Second of all, how petty, immature, and intellectually stunted must he be, a man in his 70s, lashing out like a child? Why is this acceptable to these Trump-friendly church leaders?
Some church leaders, however, did feel the need to call out President Trump’s hurtful words.
“Enough of the harmful rhetoric that angers and discourages the people and communities you are called to serve,” the leaders wrote.
A similar message came the same day from leaders of the Washington National Cathedral, designated by Congress as a non-denominational National House of Prayer.
“As leaders of faith who believe in the sacredness of every single human being, the time for silence is over,” said a statement from three cathedral leaders. “We must boldly stand witness against the bigotry, hatred, intolerance, and xenophobia that is hurled at us, especially when it comes from the highest offices of this nation.”
They further challenged Trump’s evangelical base to step up and condemn what they saw as a racist attack.
Of those they called out, perhaps the most disappointing is Franklin Graham, son of America’s pastor, the late Billy Graham.
Graham suggested the word “racism” had been devalued, before echoing the attitude of Jeffress and other Trump-friendly pastors.
“The left has weaponized it and uses it against their opponents,” he said in a telephone interview Thursday. “The president is not afraid to go after anyone — their color has nothing to do with it. It’s the person’s ideology and politics.”
Graham contended that Trump was justified in his criticism of Cummings’ district encompassing much of Baltimore.
“The president is right — it should be investigated,” Graham said. “Billions of federal dollars have been given to this area. It certainly hasn’t helped the people of Baltimore.”
Nothing said there lines up with a godly response. How does this draw nonbelievers to hear the message of the cross, if Graham is so quick to condemn an entire community, while defending the one who insulted them?
Alveda King, niece of Martin Luther King, Jr. went to bat for Trump, declaring that he was “not racist.”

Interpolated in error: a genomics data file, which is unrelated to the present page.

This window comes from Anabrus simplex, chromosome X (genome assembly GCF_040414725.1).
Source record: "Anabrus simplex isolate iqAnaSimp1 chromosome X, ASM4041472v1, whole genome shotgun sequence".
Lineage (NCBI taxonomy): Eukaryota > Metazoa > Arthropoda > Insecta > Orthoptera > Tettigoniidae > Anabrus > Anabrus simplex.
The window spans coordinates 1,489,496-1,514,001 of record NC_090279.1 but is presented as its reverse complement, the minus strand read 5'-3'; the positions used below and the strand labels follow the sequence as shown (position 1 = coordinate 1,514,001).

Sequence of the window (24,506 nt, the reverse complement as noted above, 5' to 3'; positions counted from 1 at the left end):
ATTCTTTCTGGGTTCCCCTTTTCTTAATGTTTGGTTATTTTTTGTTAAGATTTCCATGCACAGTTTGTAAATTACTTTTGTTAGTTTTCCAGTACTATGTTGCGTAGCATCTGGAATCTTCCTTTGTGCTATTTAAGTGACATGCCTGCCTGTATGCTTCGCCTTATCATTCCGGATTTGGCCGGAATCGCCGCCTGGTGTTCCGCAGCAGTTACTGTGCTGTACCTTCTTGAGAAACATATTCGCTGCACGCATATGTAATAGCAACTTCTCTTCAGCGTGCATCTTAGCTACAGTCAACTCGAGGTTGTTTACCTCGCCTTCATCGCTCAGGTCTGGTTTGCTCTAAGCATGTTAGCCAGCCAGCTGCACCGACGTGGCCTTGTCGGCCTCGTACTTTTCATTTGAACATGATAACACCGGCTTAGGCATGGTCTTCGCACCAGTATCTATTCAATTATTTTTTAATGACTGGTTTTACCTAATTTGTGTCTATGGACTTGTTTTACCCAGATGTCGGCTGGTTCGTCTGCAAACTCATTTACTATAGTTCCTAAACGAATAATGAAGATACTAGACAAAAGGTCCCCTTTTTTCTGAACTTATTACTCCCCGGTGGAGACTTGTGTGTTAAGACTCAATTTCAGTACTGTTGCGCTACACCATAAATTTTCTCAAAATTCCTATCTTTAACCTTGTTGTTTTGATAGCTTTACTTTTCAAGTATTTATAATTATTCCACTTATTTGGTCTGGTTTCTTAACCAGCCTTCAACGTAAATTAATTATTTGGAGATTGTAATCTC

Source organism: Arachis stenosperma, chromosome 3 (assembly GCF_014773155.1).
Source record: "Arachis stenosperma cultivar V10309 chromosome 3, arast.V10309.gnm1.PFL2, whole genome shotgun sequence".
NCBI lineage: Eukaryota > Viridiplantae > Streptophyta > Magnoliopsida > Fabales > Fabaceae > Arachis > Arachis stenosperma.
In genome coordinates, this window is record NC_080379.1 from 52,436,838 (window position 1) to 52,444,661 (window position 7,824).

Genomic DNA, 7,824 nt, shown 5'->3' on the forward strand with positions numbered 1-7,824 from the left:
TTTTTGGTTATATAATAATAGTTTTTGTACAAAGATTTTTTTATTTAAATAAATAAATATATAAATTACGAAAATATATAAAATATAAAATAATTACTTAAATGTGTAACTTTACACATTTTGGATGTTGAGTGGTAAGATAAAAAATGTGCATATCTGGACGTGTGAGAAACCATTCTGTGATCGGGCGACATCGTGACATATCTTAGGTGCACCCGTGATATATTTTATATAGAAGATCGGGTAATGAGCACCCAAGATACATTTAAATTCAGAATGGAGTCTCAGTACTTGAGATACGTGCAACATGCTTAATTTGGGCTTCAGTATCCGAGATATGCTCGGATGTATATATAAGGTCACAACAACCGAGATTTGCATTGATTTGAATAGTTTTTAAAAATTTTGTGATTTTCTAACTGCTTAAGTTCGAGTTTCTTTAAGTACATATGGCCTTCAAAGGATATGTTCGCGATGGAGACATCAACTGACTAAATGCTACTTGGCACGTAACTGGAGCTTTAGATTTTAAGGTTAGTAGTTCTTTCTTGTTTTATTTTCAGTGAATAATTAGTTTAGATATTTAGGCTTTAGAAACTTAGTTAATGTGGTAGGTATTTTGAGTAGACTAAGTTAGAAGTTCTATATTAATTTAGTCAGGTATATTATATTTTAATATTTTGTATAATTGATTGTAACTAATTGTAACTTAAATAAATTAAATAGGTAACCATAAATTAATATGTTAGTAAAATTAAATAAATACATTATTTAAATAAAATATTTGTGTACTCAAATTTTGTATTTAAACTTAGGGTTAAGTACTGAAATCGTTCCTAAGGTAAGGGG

Citing her family’s credo, King said, “When we dealt with racism, it was in prayer, not condemnation.”
“I don’t have to pray for President Trump for being a racist, because he’s not,” she said. “He’s not colorblind —he can see and appreciate ethnic differences. But he’s going to treat everybody with the same regard.”
The Southern Baptist Convention leadership have declined to wade into the fray, thus far.
Their strange silence stands side by side with the response from other segments of the faith community.
Another conservative denomination, the Church of Jesus Christ of Latter-day Saints, this week declined to comment on the racial discussion triggered by Trump’s recent tweets. Spokesman Eric Hawkins instead cited a July 21 speech by church President Russell M. Nelson at the NACCP convention in Detroit, where he urged people to love one another no matter their differences.
“We are all connected, and we have a God-given responsibility to help make life better for those around us,” Nelson said. “We don’t have to be alike or look alike to have love for each other. We don’t even have to agree with each other to love each other.”
All of this is true, but if you listen to “leaders” like Jeffress and Graham, you have to be a Trump loyalist, or you can expect to be attacked and demeaned. The notion of “love one another” is foreign, at best.
Where is the grace?
Most importantly, how does this response make the church appear to those who need to see us as different than the rest of the dark and harsh world?